With so many clubs crammed into a small country, it is inevitable that animosity will erupt in English football. Much of this is rooted in geography and the idea of territory being ‘taken’ or otherwise usurped by a rival club. However, even teams situated many miles apart, in separate counties, can still enjoy a rivalry – healthy or otherwise.
These are but a selection of unusual English football rivalries in that category…
Brighton v Crystal Palace
It doesn’t get more British than naming a rivalry after a motorway. English football is awash with them, such as the ‘M53 Derby’ between Tranmere and Chester and the ‘A1000 derby’, which sees Potters Bar Town take on Wingate & Finchley. However, the one that has gained a lot of prominence in recent years is the M23 Derby, between Brighton and Crystal Palace.
This rivalry was given a Premier League airing for the first time in 2017/18, as were the spread betting odds for that flagship match, as noted on this sports spread betting blog at the time. Back in November 2017, the AMEX Stadium witnessed a 0-0 draw, but with Brighton winning three of the following four competitive meetings – all of which produced over 2.5 goals – it is the Seagulls that have defied history, and Palace’s superior Premier League pedigree.
The rivalry between Palace and Brighton dates back to Christmas Day 1920 when Palace ran out 2-0 winners down in Hove. The fixture’s status as a bonafide rivalry was sealed in 1979 when the two clubs meet for the first time in the top-flight, and over the course of two seasons, the clubs met four times, with Palace scoring ten goals and winning on three occasions.
While it is not a particularly tense rivalry, the M23 derby is a test of just how important being London-based really is, even Palace are not part of the ‘elite’. So too is it a close-run rivalry, with Palace just four wins behind Brighton in the all-time stakes.
AFC Wimbledon v MK Dons
This rivalry is rich in the concept of football principles, and whether money or heart is what really matters. Supporters of the original Wimbledon FC, a club reborn as MK Dons in 2004, shortly after relocation to Milton Keynes the previous year, were presented with this dilemma in the first half of the 2000s.
On the one hand, the presence of MK Dons granted a region with barely any culture in the ‘beautiful game’ a place on the map of English football. Future local talents, most notably Dele Alli, would benefit from the presence of the club with its new facilities and excellent stadium. The only sacrifice was the identity of a broken club, which had long since lost its roguish charm of years past.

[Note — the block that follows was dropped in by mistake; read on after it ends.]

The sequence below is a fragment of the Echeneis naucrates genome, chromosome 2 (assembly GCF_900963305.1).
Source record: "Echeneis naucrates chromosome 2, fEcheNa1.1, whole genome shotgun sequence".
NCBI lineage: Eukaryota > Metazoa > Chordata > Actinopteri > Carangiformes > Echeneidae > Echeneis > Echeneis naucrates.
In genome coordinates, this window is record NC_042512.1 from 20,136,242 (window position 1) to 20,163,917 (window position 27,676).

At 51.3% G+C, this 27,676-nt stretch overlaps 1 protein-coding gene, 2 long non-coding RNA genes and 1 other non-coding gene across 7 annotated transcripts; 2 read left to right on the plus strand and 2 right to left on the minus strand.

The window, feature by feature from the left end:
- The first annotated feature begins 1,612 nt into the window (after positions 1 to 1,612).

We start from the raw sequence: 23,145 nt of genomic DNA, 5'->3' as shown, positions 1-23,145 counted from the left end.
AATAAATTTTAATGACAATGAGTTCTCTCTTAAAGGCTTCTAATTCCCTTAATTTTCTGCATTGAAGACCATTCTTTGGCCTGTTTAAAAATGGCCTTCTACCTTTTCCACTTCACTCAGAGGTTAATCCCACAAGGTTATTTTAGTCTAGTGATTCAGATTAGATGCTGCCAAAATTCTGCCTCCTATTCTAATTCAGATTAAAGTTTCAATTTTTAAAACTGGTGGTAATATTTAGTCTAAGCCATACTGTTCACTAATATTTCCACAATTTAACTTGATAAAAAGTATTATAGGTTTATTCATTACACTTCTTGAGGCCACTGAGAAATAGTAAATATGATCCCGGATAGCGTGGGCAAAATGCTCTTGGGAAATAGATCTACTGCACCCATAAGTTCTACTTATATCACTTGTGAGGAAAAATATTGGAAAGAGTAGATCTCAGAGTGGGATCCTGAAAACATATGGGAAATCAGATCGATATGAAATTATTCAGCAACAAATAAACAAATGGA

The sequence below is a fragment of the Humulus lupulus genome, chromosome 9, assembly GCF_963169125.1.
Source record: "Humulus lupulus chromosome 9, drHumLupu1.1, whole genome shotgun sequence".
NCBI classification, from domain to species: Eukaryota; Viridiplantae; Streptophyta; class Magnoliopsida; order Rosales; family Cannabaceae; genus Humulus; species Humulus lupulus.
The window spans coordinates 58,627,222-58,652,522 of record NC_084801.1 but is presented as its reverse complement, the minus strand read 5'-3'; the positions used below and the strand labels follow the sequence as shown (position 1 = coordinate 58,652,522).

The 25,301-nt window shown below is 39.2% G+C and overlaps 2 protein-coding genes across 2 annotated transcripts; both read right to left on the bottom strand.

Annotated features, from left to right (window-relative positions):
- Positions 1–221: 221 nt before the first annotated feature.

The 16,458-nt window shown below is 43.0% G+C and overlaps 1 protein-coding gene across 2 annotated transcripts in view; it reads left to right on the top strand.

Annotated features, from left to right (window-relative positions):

However, the launch of AFC Wimbledon in 2002 revived the spirit of the ‘Crazy Gang’. Fuelled by memories of unlikely triumphs and a surge through the pyramid, visions of a new team rising from the ashes were rife. The club shot through the divisions to eventually become a Football League club in 2011 and met MK Dons for the first time the following year.
These days, the clubs stand as equals in terms of their place in the pyramid, even though MK Dons hold every other advantage. Yet, with AFC Wimbledon still growing, and planning to play at a permanent home (in Merton) for the first time since 1991, this rivalry has plenty of potential to ferment over the coming years.
Sheffield United v West Ham
The origin of this animosity between clubs boils down to one player – namely, Carlos Tevez. Back in the spring of 2007, West Ham looked utterly doomed to relegation. Apparently hopeless after going down 4-3 to Tottenham in early March, West Ham threw caution to the winds and won seven of the remaining nine fixtures. Much of this was down to Tevez’ great form, which saw them gain ground on fellow relegation battlers Sheffield United.
West Ham had no choice but to win at Old Trafford on the final day, and they did so, with Tevez’ goal sending Sheffield United down into the Championship. What followed was a summer in which Blades fans demanded to be spared relegation, at West Ham’s expense.
Irregularities surrounding Tevez’ signature, along with that of Javier Mascherano, naturally became a talking point in light of the relegation battle’s outcome. While West Ham had already been charged for breaching Premier League rules, the fact that they were not forcibly relegated to Sheffield United’s benefit still remains a source of hurt for Sheffield United supporters.
In the years that followed the Survival Sunday of 2007, Sheffield United sank deeper down the footballing pyramid, while West Ham moved to a new stadium and enjoyed a near-uninterrupted run of top-flight football.
Ultimately, only a Premier League double over West Ham in 2019/20, directly causing the Hammers’ relegation and the Blades’ survival, will be enough in the eyes of the Bramall Lane faithful to right the perceived ‘wrong’ of 2007. Subject to change, the first meeting is on 26 October at the London Stadium, with the surely-tumultuous return fixture at Bramall Lane on 11 January.